Everyone loves the “Ooh and Ahh” factor of a large, opulent kitchen. But let’s face it, most of us can’t afford to blow out an exterior wall to accommodate a massive space. So when it comes to small kitchen design there are some tricks to make a tiny space live large.
“I like working on small kitchen design most of all,” says Neil Kelly Design Consultant Karen Richmond. “I always tell my clients that a space doesn’t need to be large to function well,” she says.
The space should be as flexible as possible. Since you don’t have the luxury of multiple ‘zones’, the space should be designed to adapt — for prep, cooking, cleaning, and entertaining — as much as possible.
A good example of flexibility of a small kitchen design is using a long table that doubles as an island. At left, the table is used for cooking preparation, then it’s re-purposed (after a thorough cleaning!) as a dining table. Other examples include benches with built in storage, pull-out cutting boards, etc.
The need for creative problem solving is heightened in small kitchen design, but so is the opportunity for some really clever space-saving ideas. For instance, in the kitchen at right, the clients were avid bakers. While most folks may not want a pop-out mixer that intrudes on an entryway, these clients really did want a mixer-free zone on the countertops.
The small kitchen design must be flexible AND mobile. “It’s often beneficial to have a mobile surface like a prep table on casters or a table that folds out from the wall,” Richmond says.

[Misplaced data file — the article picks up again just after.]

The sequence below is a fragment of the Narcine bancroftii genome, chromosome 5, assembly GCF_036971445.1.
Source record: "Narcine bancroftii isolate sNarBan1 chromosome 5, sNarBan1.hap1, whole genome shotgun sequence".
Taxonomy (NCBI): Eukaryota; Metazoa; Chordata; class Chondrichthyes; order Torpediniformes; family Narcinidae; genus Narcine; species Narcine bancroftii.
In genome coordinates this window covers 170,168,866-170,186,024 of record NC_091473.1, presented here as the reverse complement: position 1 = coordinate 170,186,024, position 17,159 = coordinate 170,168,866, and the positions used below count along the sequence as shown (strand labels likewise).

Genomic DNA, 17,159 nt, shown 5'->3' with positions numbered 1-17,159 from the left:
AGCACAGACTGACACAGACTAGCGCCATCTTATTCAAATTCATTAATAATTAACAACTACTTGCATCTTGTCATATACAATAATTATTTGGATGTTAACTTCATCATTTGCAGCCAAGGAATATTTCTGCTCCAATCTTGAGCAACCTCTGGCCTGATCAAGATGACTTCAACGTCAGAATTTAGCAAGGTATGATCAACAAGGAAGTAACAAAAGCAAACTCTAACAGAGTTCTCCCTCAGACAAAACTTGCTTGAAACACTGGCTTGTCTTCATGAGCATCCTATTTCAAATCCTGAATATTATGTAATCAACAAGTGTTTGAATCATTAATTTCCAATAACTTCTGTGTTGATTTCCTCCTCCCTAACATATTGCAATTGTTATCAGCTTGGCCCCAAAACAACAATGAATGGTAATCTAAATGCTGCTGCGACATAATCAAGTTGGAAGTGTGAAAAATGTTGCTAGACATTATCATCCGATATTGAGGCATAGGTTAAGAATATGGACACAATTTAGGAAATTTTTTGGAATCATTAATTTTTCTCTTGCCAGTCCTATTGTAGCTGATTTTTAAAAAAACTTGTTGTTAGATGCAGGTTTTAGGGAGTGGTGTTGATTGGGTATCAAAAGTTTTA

Focus On Color
Swedish design firm, Bemz, specializes in small kitchen design, and suggests that the proper use of color and focal points create the illusion of greater space. “A good idea is to keep the overall color scheme toward the milder spectrum with accents of color,” says Bemz Marketing Project Manager, Sara Herring. “A softer color scheme is easier on the eye and can trick the brain into thinking that this is a calm space.” She adds: “Using all of the same color creates a bland look, so I recommend spicing it up by providing bright colors as a focal point.”
Small Kitchen Design: See The Light
Natural light in a space also helps make it feel larger. As far as artificial light, Herring says to mix different types and avoid having just one big light hanging from the ceiling in a kitchen. Spotlights under cabinets provide light to the countertops and eliminate dark corners. Accent lighting can be used to illuminate darker niches.
Neil Kelly can help you create the kitchen you’ve been dreaming of — large or small. Connect with one of our design consultants to get started.